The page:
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 Press Releases

7/24/2015
Treasury Auctions $63 Million in Certificates of Deposit
BATON ROUGE, La. - Louisiana banks bid online this week to pay the state of Louisiana interest on $63 million that will be placed in certificates of deposit (CDs), according to State Treasurer John Kennedy.
 
"These web-based auctions are a low-risk investment with a good return," said Treasurer Kennedy. "We provide Louisiana banks with financial liquidity, and we earn interest doing it."
 
 Using a competitive Internet auction website called www.BidLouisiana.com, the Louisiana Department of the Treasury accepted interest rate bids from banks across the state during a 30-minute auction. A bid consists of the amount of money the bank wants and the interest rate it is willing to pay. The higher the interest rate, the more the state makes on the investment. The interest rate on the bids ranged from 0.150% to 0.140% with 17 banks participating.
 
 "We limit banks to $5 million each," said Treasurer Kennedy. "We were able to deposit money in CDs at every bank that bid. By using the Internet, we make CDs more available for banks."
 
 In 14 years, the state has accepted $3 billion in bids using BidLouisiana, resulting in $25.9 million in total earnings for the state. The Treasury is allowed by law to competitively bid up to 50 percent of state funds available for investment in CDs. For more information, visit the BidLouisiana website at www.BidLouisiana.com.
7/17/2015
State Revenues Drop

BATON ROUGE, La. - The June 2015 Net Receipts Report shows that total state revenue from six major taxes for the 2014-2015 fiscal year (July 1, 2014, to June 30, 2015) was $7.769 billion, a $3 million decrease compared to that time last year. Sales, personal income and gasoline tax receipts rose slightly, but severance and corporation and franchise tax receipts continue to lag.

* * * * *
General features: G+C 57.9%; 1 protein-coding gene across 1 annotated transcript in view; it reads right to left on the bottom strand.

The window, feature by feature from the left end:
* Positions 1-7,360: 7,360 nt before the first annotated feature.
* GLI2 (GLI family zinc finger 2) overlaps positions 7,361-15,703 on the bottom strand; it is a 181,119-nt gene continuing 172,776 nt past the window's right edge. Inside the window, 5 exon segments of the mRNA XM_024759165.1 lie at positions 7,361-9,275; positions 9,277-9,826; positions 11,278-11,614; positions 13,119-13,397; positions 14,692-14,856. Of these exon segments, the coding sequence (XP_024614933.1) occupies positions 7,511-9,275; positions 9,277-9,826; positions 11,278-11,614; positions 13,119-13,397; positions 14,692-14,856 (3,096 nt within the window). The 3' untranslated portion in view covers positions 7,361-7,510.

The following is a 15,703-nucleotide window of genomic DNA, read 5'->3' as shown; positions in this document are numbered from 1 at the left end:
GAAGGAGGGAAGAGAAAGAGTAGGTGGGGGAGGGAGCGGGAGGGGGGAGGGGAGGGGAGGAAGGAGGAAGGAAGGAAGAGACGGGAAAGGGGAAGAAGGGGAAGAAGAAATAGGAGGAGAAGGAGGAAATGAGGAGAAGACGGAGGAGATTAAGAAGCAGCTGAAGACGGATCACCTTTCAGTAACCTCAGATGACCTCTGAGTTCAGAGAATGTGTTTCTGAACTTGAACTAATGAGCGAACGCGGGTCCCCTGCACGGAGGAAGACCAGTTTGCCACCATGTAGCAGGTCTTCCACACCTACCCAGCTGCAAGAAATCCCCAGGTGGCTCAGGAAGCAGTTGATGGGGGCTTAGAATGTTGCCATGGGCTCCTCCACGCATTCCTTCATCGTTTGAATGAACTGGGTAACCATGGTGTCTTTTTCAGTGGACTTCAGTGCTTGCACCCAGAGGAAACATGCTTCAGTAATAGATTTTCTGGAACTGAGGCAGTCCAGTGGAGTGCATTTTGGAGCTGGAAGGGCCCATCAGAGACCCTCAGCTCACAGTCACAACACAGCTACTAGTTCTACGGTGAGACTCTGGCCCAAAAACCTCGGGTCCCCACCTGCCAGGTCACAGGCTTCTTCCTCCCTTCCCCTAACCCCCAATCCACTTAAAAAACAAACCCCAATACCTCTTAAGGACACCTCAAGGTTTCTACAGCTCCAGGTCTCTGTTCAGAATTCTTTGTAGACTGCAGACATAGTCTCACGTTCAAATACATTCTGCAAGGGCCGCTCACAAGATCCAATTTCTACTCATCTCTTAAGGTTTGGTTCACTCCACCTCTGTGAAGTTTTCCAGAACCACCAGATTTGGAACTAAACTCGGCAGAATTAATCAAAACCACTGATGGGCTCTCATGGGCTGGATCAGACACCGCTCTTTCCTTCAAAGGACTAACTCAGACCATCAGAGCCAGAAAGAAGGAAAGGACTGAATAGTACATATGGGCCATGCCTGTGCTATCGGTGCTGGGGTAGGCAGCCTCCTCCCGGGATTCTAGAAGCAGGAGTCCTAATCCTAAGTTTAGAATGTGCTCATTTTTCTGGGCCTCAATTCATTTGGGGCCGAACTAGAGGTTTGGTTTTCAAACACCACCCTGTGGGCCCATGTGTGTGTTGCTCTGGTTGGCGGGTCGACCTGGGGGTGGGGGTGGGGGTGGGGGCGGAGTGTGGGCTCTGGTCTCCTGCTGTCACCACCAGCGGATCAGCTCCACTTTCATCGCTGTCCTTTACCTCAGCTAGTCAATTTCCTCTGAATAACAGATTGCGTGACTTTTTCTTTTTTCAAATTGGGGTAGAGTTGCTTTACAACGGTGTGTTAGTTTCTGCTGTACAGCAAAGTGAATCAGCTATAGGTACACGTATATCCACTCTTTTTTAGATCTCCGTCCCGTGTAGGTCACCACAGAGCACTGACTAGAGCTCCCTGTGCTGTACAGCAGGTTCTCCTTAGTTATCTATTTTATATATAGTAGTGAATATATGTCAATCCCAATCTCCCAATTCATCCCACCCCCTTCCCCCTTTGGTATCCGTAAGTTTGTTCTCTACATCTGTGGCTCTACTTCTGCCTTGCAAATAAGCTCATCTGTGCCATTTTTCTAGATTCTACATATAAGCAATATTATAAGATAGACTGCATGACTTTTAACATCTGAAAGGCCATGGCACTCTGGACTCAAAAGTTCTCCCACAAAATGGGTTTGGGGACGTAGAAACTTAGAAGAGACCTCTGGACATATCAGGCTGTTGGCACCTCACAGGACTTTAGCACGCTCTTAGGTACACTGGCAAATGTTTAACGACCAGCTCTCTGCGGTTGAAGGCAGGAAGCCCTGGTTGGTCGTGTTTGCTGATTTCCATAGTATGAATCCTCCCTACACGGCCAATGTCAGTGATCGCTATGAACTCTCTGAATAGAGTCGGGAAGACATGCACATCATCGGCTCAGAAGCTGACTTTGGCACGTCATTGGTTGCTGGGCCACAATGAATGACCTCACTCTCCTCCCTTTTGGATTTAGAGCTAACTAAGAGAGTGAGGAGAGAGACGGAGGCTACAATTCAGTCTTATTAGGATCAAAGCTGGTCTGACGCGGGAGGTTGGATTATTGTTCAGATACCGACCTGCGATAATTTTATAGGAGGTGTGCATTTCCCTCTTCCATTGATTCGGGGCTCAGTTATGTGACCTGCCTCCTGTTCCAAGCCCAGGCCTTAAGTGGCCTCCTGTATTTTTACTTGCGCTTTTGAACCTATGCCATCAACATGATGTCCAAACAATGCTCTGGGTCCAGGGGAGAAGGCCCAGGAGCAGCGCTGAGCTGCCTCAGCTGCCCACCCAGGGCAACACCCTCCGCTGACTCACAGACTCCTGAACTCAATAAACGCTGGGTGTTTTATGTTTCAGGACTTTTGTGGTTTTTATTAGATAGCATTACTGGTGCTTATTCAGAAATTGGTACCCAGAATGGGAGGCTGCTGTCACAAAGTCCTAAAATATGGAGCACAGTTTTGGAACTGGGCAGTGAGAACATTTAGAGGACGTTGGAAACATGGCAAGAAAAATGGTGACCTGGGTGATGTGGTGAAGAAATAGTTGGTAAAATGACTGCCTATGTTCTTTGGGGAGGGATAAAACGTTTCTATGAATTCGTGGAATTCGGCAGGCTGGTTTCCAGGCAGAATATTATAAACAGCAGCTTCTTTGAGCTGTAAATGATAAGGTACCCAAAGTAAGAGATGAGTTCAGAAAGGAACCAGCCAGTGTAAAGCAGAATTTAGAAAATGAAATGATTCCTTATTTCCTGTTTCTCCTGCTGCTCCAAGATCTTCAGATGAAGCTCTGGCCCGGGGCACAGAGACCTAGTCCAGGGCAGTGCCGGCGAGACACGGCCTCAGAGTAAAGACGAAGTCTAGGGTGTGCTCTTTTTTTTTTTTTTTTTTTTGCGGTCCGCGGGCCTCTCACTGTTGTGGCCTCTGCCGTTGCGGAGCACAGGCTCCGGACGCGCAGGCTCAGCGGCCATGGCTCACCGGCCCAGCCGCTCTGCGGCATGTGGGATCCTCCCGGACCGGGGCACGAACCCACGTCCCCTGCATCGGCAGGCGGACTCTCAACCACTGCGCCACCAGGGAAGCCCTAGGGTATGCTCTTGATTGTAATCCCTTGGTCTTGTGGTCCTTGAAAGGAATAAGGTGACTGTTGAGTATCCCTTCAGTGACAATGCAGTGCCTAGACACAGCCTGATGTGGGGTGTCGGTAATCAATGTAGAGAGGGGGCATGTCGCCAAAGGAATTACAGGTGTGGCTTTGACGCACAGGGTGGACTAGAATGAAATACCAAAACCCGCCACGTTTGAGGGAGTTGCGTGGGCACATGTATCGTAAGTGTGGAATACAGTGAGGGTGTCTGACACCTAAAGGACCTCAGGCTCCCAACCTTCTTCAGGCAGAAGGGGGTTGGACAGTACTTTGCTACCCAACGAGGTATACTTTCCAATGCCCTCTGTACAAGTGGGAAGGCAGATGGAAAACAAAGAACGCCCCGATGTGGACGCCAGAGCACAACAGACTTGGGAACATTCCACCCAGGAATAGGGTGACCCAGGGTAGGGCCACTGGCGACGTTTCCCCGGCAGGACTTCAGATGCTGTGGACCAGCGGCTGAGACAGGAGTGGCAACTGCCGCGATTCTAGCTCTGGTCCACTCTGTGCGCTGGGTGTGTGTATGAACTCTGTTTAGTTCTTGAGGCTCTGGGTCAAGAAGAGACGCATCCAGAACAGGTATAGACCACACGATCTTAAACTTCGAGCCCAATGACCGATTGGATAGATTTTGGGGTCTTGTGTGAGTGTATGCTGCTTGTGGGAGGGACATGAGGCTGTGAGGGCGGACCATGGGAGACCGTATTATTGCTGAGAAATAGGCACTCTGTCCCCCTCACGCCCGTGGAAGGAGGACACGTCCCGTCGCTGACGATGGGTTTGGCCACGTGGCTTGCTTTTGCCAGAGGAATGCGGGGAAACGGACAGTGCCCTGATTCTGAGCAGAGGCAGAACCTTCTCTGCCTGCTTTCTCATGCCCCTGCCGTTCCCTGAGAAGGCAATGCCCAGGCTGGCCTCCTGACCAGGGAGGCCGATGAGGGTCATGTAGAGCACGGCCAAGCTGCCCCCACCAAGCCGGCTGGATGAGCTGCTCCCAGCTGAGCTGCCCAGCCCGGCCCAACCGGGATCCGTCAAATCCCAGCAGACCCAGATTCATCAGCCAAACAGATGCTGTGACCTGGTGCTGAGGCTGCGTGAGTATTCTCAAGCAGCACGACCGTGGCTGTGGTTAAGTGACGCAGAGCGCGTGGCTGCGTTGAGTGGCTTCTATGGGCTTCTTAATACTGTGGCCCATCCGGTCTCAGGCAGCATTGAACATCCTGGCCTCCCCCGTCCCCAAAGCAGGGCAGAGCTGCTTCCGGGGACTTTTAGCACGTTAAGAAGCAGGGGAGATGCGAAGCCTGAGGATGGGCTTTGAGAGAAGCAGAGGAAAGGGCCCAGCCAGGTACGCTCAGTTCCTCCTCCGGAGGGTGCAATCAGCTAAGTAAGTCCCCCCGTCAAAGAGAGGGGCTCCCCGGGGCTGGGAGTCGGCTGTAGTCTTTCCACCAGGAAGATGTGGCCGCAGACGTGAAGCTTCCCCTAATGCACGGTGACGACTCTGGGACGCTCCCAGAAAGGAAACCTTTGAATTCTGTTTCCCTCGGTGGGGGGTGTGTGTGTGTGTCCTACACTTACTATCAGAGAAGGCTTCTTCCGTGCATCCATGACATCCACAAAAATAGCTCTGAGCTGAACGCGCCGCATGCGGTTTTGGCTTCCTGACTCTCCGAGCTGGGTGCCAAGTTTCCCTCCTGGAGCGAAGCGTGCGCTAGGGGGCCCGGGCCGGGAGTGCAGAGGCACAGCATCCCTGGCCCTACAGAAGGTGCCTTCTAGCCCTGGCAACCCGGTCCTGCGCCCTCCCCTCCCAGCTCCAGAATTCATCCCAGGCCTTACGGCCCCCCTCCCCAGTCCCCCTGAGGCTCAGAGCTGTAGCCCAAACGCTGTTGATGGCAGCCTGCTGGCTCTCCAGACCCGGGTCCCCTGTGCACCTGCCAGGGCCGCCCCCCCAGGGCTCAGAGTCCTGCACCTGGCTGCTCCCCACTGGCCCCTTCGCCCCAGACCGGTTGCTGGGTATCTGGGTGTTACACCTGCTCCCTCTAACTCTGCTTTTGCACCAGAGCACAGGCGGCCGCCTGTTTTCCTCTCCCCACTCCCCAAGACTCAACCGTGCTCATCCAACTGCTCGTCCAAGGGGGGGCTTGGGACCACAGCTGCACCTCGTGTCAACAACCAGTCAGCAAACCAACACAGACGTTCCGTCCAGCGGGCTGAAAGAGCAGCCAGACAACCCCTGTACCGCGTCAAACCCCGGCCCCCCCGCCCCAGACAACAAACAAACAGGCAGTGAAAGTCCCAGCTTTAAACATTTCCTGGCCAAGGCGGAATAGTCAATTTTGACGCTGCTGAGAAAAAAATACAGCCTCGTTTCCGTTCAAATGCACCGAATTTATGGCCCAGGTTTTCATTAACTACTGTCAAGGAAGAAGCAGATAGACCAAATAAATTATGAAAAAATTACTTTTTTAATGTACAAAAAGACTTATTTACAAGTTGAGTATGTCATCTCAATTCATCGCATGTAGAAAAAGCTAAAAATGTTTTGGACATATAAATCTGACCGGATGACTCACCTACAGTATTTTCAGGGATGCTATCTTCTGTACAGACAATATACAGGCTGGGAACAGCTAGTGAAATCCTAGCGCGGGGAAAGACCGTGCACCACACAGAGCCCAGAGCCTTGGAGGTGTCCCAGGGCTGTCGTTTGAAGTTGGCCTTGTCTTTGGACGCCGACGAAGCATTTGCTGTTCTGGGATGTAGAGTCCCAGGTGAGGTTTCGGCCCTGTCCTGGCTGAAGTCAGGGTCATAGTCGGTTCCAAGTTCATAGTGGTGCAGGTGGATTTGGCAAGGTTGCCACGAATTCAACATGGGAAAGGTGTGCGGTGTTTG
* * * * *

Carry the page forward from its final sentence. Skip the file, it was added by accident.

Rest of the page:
The report includes receipts for sales tax, individual income tax, general severance tax, corporation and franchise tax, gasoline and special fuels tax and miscellaneous taxes cash receipts. The report does not include self-generated fees, statutorily dedicated revenue or federal receipts.

General sales tax cash receipts for FY 2014-2015 to-date are $2.713 billion, for an increase of $42 million or 2 percent compared to last year. General sales tax cash receipts this time last year were $2.671 billion, which was $46 million more than the prior year.

Individual income tax cash receipts for FY 2014-2015 to-date are $2.914 billion, for an increase of $92 million or 3 percent compared to last year. Individual income tax cash receipts this time last year were $2.822 billion, which was $89 million more than the prior year.

General severance tax cash receipts for FY 2014-2015 to-date are $735 million, for a decrease of $92 million or 11 percent compared to last year. General severance tax cash receipts this time last year were $827 million, which was $17 million less than the prior year.

7/16/2015
State Bond Commission Approves $153 Million for Local Projects

BATON ROUGE, LA - The State Bond Commission approved $153 million for projects statewide and approved more than $7.2 million in savings at its July 16 meeting, according to State Treasurer John Kennedy.

"We approved projects that will improve schools, build a hospital and construct housing for families," said Treasurer Kennedy. "These projects touch every corner of the state."

Among the individual projects approved were:

  • Acadia Parish, $1,500,000 in Excess Revenue Bonds for the city of Rayne: for various capital improvements.
  • Caddo and Lafayette Parishes, $12,000,000 in Multifamily Housing Revenue Bonds for the Public Finance Authority's Agape-Himbola Manor, LLC & Agape-Canaan Towers, LLC: for acquisition and rehabilitation of facilities located in Lafayette and Shreveport.
  • Calcasieu Parish, $10,000,000 in Revenue Bonds for Memorial Hospital Service District's Lake Charles Memorial Hospital Project: for acquisition, construction, renovation and equipping of hospital facilities generally for Southwest Louisiana Hospital Association (SLHA), to be owned by the SLHA and operated by Southwest Louisiana Health Care System, Inc.
  • Desoto Parish, $3,500,000 in Limited Tax Revenue Bonds for the DeSoto Parish School Board: for acquiring, constructing, improving, equipping, and furnishing school buildings and other related facilities.
  • East Baton Rouge Parish, $39,000,000 in Single Family Mortgage Revenue Refunding Bonds for the Louisiana Housing Corporation: saving taxpayers $7,166,824.